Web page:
BY GABE HERMAN | A singing group for older adults is set to wrap up its first season in the East Village with a free concert on Wednesday, Dec. 18.
The 7:30 p.m. performance at St. Mark’s Church-in-the-Bowery, at 131 E. 10 St., will last about an hour and be split between two groups from Encore Creativity, a choral organization for adults over 55.
Encore Chorale is a choral group that will sing a variety of more traditional music, including Beethoven, spirituals and folk music. The other half of the show will feature Encore Rocks, a rock & roll chorus that performs more contemporary tunes.
The Encore Creativity organization was founded in 2007 and is based in Annapolis, MD, but has held programs in Manhattan for the past couple of years. This fall was the first time at Third Street Music School Settlement, at 235 E. 11 St. in the East Village.
There is no audition required to be part of the groups, which include 15 weeks of rehearsals and have been led this season by conductor Bernadette Hoke.
Despite the range of experience in the groups, there are some challenging aspects to singing, like harmonies, sight reading and vocal techniques. But the mood at a recent rehearsal was decidedly one of fun and good cheer.
“I love it,” said Hoke after a recent rehearsal in the East Village. “We’re all fortunately on the same page, so I’m having a great time.”
Hoke said she approaches training the singers as if they were professionals that she works with. “You have to go for the highest standard,” she said, and added that everyone in the groups takes it seriously. “Everybody has really done their homework,” she said.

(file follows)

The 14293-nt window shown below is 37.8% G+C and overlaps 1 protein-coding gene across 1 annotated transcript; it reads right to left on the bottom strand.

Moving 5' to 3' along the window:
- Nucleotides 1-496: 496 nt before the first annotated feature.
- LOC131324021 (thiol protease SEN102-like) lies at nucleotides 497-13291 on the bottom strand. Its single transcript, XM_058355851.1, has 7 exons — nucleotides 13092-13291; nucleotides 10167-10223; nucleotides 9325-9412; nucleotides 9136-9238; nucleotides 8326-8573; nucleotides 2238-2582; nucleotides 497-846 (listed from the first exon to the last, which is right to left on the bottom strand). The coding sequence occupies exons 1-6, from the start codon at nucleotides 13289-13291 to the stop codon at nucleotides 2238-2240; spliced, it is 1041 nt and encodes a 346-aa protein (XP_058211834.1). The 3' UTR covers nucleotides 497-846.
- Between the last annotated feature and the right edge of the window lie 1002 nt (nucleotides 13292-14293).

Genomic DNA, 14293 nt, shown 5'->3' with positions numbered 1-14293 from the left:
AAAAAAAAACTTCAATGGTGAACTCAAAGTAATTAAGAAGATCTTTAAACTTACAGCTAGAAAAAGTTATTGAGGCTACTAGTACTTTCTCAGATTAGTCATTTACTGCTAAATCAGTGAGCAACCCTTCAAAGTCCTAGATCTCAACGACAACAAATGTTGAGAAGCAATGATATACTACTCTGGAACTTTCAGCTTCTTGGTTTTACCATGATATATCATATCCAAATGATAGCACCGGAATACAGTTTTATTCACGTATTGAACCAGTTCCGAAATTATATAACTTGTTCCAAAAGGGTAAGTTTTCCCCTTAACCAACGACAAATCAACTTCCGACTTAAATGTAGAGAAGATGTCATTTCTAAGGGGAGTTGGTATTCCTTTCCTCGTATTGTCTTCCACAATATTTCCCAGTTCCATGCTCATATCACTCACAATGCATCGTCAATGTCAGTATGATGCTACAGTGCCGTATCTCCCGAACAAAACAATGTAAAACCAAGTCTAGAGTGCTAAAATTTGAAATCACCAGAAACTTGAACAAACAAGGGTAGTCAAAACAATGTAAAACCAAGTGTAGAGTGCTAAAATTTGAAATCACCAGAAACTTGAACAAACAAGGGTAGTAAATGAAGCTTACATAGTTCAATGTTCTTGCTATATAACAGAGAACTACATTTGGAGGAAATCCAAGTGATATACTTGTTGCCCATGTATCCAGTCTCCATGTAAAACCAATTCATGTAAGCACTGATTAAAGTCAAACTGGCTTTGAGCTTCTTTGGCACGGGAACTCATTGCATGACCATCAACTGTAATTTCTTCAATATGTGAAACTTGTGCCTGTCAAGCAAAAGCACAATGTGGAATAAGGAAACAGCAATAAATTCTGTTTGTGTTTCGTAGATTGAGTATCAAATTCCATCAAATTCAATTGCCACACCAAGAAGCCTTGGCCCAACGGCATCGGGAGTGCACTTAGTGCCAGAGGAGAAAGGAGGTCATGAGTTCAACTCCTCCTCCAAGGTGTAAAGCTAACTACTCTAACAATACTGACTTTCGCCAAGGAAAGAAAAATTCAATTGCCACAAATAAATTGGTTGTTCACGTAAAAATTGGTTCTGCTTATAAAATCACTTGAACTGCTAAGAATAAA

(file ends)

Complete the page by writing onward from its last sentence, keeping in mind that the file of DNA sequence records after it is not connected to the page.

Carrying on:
The choral group has about 30 people, including just two men, and the rock group is all-women, and participants include retirees, widows and a range of ages over 55. The groups rehearse on Monday afternoons, and tuition is $295.
Studies have shown singing to have physical and mental health benefits, and the singers say it gives a sense of community.
“I think people help each other,” said Jonathan Parker, who lives on East 9 Street and is a returning participant in the program. “There’s no sense of trying to get people out, quite the opposite. So to me, it’s an empowering, safe space.”
Parker added about the health aspect, “For older people there’s isolation sometimes, but learning to read new music, training the brain to do something new, that’s really stimulating.”
Others in the group are also returning from past seasons, including Loretta Marion, who lives on 18th Street and has also performed with the group in Ireland, and noted other opportunities the group offers like performing at Carnegie Hall and the Kennedy Center in Washington, D.C. She said Encore is also looking to start a group for people with Alzheimer’s disease.
Another singer, Anne Boster, is retired and lives on East 4th Street. She said her last time singing was as a teenager in church, and that the people in the group are nice and don’t criticize mistakes.
“I was so glad to find something during the day,” Boster said. “There’s nothing in the East Village for seniors like me, and I’m sure they would come out of the woodwork.”
More information about the program can be found at http://www.encorecreativity.org/new-york-ny.